As someone who is a dominate right-handed person, I can’t imagine doing anything with just one foot, but the left foot by itself is unthinkable. Yet that is what Christy Brown had to do for his life. He did not live to see My Left Foot (he died in 1981), his story is still one that resonates today, not just because he had cerebral palsy, but because (like everyone) he had more than his fair share of character flaws.
That is not to say he wasn’t extraordinary. Born into a traditional (and large) Irish family in 1930s Dublin, we see the story of Brown in flashbacks as the grown up Brown (Daniel Day-Lewis) is at an event celebrating his memoir. He shares his book with a newly met Nurse, Mary (Ruth McCabe). At first, it is her eyes we see the life of Christy, but then we find ourselves seeing it thru his eyes.
It is beyond frustrating at first for the adolescent Christy (Hugh O’Conor). He has a caring family and siblings, though his father (Ray McAnally, who passed away after filming concluded) is not the best at showing his love. The one clear rock in Christy’s life is his mother (Brenda Fricker), as shown in the brilliant scene when he communicates with his first word, “Mother”.
As a young man, Christy learns the many things we all do: sports, first love, heart ache, and self discovery. A lot of this is also shown in Dr. Eileen Cole (Fiona Shaw), who takes a huge interest in Christy and his art.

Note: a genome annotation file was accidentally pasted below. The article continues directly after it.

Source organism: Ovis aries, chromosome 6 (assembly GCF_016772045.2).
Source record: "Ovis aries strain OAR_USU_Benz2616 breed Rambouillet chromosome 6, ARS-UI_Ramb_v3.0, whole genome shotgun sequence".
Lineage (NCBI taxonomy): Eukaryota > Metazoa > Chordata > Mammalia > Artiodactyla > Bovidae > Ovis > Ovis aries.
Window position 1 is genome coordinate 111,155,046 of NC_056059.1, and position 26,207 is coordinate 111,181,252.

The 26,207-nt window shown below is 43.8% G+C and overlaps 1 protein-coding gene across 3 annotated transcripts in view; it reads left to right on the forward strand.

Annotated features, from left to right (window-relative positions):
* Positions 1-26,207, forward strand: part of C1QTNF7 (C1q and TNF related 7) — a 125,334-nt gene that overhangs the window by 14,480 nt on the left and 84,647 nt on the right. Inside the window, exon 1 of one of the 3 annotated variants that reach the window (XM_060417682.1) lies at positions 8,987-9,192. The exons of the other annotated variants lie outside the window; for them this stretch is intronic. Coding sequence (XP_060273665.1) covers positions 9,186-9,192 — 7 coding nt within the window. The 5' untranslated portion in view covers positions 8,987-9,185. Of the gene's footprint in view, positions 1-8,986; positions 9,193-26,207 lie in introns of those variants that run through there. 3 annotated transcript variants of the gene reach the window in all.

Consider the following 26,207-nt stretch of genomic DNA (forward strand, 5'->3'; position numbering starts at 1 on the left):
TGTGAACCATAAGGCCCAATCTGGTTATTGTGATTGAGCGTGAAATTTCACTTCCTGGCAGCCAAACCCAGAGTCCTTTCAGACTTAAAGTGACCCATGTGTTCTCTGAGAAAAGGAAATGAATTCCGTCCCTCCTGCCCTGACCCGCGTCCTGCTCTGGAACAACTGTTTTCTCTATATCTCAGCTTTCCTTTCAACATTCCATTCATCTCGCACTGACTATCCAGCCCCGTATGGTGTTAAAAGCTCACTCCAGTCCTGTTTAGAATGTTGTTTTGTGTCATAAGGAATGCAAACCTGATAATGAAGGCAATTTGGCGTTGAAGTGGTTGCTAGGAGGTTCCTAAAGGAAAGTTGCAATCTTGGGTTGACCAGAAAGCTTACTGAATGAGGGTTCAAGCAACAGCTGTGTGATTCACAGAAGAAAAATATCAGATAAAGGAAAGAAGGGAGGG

No review of this movie would be complete with out mention of the acting. Perhaps the only bad thing one could say about Daniel Day-Lewis’s performance is that it overshadows that of Hugh O’ Conor’s. Both are extraordinary, making it seem like one performance instead of two. Still, this is the film that brought people’s attention to Day-Lewis (it won him his first of a record three Best Actor Oscars).
The film won another Oscar for Brenda Fricker as Best Supporting Actress, who is stellar. It is clear that, without her, Brown would never have been able to be fueled to do all he accomplished. Still, as is the case in every movie he has been in, Daniel Day-Lewis showed us for the first time (and many times after) why he is one of the greatest film actors we have ever had (and if you don’t believe me, just look at the making of this movie and how in character he was. He was carried around the set when the cameras were off).
Parents, the movie is rated R. There is one bit of nudity (young boys see a nude photo in a book, and talk about sex). The main aspect though is swearing. I would say High School and above (though some mature middle schoolers may be okay at seeing it).
Had Christy not been flawed as a human, I doubt the movie would work as well as it did. To put it bluntly, he is no Helen Keller. I would say he is prickly, but that is understating it. Still, My Left Foot is a true inspiration of what the human spirit can accomplish, and a great study in how moving a performance can be.
Overall: Five Stars *****